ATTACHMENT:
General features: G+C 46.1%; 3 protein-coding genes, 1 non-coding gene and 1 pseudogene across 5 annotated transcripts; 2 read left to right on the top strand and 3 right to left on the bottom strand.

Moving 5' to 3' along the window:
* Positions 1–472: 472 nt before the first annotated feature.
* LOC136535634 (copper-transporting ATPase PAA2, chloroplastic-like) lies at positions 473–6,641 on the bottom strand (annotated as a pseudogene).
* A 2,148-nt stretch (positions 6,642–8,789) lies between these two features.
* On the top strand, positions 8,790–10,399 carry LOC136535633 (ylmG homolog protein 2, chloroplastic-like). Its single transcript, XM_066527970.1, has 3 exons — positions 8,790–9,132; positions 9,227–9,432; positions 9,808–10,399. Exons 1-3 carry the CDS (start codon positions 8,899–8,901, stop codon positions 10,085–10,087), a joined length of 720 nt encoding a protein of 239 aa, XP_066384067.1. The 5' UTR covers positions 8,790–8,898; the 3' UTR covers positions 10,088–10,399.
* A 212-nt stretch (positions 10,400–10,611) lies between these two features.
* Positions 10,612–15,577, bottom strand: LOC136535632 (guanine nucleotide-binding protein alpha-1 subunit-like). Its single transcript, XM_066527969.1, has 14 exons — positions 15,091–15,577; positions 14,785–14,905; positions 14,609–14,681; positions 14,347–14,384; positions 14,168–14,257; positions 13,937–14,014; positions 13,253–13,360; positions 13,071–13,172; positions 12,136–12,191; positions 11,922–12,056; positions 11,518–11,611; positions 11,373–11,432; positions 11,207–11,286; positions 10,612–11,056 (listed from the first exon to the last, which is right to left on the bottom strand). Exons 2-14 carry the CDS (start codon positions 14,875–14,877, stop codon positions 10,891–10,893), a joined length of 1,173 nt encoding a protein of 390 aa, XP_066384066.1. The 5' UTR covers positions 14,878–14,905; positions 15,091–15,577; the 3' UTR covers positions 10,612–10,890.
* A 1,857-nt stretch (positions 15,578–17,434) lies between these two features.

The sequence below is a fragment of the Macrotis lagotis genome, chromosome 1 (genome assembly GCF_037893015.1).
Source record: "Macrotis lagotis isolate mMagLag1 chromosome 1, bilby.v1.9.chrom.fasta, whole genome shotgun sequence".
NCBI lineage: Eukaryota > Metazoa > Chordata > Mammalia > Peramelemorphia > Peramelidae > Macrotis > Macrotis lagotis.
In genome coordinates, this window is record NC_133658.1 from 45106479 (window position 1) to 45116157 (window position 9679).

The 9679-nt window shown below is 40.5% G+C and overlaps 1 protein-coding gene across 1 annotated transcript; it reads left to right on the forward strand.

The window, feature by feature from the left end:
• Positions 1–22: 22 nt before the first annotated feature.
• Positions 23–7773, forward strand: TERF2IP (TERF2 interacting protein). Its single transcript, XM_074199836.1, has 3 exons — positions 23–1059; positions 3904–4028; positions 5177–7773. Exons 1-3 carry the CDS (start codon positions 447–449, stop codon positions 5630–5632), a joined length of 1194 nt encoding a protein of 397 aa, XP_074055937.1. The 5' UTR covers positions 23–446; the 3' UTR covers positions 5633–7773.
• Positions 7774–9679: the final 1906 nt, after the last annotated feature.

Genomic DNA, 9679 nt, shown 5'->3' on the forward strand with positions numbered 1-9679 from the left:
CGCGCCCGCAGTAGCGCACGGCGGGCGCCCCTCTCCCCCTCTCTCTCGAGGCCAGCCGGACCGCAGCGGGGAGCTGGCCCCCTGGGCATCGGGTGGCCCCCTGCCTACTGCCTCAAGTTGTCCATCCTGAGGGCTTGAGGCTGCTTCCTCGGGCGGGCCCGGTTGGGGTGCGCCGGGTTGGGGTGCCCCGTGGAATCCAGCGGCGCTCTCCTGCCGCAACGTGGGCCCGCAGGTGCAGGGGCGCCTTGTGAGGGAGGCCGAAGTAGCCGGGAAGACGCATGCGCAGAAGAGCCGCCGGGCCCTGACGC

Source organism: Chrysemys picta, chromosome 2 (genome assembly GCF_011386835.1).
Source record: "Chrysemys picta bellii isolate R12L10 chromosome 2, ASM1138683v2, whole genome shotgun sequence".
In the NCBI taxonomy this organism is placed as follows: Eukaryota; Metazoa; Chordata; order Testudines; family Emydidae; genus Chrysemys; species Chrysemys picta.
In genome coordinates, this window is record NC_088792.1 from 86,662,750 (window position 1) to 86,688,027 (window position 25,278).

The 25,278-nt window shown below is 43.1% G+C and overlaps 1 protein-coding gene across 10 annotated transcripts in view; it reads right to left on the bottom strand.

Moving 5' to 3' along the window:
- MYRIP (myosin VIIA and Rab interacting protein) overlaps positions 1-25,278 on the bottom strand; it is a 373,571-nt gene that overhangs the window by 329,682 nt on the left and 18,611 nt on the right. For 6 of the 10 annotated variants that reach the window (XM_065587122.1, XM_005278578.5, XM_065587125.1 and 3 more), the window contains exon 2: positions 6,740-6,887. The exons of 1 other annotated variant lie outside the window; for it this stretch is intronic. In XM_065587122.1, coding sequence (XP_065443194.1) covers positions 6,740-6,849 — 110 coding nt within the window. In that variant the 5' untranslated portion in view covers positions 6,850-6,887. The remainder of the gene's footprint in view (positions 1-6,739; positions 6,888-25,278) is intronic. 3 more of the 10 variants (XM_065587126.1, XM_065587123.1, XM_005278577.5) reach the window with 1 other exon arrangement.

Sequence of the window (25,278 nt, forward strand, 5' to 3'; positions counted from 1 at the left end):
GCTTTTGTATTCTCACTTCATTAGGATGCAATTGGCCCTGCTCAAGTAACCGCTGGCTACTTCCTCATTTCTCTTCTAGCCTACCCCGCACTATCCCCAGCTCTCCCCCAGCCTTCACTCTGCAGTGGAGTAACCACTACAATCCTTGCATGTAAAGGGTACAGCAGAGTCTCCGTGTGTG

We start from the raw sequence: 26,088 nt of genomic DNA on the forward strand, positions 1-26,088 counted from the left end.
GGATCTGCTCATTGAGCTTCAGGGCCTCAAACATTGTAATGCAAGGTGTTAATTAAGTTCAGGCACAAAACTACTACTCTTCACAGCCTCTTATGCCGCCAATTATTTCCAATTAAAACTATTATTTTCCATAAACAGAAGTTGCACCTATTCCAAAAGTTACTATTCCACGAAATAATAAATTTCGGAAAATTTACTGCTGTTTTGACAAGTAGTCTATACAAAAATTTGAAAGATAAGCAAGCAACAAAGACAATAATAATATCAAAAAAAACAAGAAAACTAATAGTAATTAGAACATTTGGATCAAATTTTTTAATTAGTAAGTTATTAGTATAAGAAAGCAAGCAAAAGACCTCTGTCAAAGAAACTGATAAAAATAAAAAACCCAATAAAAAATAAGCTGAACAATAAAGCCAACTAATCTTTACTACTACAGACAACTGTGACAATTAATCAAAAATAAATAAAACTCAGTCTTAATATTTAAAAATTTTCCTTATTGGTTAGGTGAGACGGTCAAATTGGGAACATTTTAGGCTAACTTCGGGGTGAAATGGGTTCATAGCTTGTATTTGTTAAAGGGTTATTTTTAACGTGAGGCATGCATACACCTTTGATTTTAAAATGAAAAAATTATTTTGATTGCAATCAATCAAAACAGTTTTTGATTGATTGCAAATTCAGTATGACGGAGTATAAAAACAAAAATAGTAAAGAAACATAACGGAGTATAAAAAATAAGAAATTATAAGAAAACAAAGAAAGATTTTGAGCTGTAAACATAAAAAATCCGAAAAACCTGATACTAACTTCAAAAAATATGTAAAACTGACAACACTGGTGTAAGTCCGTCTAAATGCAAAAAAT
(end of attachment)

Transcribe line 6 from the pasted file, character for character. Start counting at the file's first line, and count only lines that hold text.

* On the top strand, positions 8,790–10,399 carry LOC136535633 (ylmG homolog protein 2, chloroplastic-like). Its single transcript, XM_066527970.1, has 3 exons — positions 8,790–9,132; positions 9,227–9,432; positions 9,808–10,399. Exons 1-3 carry the CDS (start codon positions 8,899–8,901, stop codon positions 10,085–10,087), a joined length of 720 nt encoding a protein of 239 aa, XP_066384067.1. The 5' UTR covers positions 8,790–8,898; the 3' UTR covers positions 10,088–10,399.